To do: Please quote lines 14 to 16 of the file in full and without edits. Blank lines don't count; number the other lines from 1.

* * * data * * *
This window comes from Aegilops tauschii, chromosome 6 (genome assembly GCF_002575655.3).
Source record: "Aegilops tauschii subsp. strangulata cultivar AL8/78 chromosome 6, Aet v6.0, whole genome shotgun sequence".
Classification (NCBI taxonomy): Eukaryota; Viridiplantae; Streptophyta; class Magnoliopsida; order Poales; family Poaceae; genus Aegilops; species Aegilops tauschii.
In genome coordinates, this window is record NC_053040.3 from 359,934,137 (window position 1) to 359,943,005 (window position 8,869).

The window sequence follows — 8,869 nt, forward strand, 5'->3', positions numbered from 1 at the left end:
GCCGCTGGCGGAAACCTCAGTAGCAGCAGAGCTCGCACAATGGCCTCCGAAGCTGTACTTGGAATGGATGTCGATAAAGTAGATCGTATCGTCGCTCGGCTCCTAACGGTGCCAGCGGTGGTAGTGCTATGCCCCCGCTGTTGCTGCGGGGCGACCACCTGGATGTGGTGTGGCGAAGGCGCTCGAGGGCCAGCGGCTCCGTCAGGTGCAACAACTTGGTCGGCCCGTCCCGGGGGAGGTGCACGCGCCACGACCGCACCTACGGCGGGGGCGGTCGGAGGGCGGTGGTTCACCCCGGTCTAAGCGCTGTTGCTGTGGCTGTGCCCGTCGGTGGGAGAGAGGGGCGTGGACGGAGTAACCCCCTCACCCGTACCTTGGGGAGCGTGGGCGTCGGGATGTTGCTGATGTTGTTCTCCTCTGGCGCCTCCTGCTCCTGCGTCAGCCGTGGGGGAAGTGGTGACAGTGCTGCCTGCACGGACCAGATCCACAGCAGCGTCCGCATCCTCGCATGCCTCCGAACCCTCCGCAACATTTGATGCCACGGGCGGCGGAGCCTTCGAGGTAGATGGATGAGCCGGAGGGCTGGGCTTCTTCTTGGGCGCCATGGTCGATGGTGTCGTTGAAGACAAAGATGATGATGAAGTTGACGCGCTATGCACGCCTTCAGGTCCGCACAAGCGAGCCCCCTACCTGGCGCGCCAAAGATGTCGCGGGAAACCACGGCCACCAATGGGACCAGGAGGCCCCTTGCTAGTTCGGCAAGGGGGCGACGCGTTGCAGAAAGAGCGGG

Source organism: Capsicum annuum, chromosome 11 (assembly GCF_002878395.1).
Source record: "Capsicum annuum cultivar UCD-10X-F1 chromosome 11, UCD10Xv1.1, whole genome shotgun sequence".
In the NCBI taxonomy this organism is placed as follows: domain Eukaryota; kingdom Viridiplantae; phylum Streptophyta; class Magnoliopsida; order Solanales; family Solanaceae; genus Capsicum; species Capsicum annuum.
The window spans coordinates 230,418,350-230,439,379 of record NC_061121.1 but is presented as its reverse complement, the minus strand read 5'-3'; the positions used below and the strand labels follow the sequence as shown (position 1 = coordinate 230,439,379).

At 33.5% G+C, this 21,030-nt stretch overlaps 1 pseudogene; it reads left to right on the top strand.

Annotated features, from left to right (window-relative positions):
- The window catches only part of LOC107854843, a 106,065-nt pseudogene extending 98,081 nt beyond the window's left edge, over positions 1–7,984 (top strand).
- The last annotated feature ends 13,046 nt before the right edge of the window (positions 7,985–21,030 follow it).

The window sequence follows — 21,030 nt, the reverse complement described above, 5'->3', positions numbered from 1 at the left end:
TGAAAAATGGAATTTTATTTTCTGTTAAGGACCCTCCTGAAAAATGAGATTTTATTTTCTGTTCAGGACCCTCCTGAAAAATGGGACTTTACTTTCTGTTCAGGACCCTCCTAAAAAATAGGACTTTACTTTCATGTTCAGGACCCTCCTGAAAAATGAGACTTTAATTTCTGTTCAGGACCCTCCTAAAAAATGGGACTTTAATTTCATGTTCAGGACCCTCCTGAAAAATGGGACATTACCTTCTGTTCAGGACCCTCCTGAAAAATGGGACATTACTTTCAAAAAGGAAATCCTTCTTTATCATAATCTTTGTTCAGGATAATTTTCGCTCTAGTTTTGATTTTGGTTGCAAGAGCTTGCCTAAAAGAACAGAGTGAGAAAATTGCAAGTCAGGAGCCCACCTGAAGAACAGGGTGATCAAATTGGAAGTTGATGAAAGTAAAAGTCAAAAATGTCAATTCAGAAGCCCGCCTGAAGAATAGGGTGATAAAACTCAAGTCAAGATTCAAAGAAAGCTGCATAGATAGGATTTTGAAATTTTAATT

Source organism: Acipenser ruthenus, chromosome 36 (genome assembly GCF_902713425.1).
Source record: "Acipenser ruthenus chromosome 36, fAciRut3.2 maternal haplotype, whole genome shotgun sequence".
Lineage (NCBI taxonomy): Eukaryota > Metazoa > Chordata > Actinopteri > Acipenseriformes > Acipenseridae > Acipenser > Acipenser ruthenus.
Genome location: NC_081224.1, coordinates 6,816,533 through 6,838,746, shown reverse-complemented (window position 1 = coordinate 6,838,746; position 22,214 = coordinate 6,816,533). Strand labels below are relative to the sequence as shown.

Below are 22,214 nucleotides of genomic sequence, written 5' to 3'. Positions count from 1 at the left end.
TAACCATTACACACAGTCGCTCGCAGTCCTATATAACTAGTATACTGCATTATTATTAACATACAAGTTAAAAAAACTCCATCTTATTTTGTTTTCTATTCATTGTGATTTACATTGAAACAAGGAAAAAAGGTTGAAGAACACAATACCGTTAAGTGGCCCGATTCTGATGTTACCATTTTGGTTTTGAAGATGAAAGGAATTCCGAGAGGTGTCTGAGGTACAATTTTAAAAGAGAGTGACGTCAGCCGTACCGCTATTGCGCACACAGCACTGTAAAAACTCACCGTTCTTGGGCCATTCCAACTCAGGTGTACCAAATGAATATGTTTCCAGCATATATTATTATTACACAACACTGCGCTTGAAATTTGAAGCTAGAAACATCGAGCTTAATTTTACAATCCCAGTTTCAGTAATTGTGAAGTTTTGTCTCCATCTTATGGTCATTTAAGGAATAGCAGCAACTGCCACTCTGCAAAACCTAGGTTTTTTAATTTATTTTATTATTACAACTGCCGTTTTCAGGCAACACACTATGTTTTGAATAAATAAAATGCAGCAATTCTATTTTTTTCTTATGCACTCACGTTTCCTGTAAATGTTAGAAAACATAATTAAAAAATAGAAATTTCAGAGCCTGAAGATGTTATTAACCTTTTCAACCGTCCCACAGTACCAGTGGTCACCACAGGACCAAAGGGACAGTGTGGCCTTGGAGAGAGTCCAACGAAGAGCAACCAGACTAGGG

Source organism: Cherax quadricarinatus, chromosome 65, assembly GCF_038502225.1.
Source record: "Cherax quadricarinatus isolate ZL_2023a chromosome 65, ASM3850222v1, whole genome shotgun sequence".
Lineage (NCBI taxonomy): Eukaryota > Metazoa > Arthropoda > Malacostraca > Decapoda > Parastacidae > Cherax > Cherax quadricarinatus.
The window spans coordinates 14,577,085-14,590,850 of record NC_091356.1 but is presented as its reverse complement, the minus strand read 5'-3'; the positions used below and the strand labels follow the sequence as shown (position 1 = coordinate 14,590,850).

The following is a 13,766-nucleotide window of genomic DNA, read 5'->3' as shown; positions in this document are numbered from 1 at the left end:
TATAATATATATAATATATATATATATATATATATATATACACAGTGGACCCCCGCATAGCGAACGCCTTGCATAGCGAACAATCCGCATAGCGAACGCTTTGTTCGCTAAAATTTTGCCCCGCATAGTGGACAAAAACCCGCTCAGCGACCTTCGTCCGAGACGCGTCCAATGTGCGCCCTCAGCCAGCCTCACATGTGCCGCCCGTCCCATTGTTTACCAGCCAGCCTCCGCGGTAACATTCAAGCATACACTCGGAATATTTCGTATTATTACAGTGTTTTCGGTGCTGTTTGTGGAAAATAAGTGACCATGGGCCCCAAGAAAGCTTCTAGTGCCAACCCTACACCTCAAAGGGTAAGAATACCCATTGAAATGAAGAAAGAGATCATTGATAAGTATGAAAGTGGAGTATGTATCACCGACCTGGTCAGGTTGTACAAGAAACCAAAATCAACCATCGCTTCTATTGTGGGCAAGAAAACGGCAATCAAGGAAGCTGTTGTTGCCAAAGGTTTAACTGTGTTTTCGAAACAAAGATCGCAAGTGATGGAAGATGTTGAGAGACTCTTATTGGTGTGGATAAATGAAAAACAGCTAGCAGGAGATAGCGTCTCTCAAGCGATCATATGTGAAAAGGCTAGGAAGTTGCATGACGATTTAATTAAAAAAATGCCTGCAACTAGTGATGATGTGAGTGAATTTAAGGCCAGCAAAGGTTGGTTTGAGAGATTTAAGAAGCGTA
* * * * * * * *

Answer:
- The last annotated feature ends 13,046 nt before the right edge of the window (positions 7,985–21,030 follow it).

The window sequence follows — 21,030 nt, the reverse complement described above, 5'->3', positions numbered from 1 at the left end:
TGAAAAATGGAATTTTATTTTCTGTTAAGGACCCTCCTGAAAAATGAGATTTTATTTTCTGTTCAGGACCCTCCTGAAAAATGGGACTTTACTTTCTGTTCAGGACCCTCCTAAAAAATAGGACTTTACTTTCATGTTCAGGACCCTCCTGAAAAATGAGACTTTAATTTCTGTTCAGGACCCTCCTAAAAAATGGGACTTTAATTTCATGTTCAGGACCCTCCTGAAAAATGGGACATTACCTTCTGTTCAGGACCCTCCTGAAAAATGGGACATTACTTTCAAAAAGGAAATCCTTCTTTATCATAATCTTTGTTCAGGATAATTTTCGCTCTAGTTTTGATTTTGGTTGCAAGAGCTTGCCTAAAAGAACAGAGTGAGAAAATTGCAAGTCAGGAGCCCACCTGAAGAACAGGGTGATCAAATTGGAAGTTGATGAAAGTAAAAGTCAAAAATGTCAATTCAGAAGCCCGCCTGAAGAATAGGGTGATAAAACTCAAGTCAAGATTCAAAGAAAGCTGCATAGATAGGATTTTGAAATTTTAATT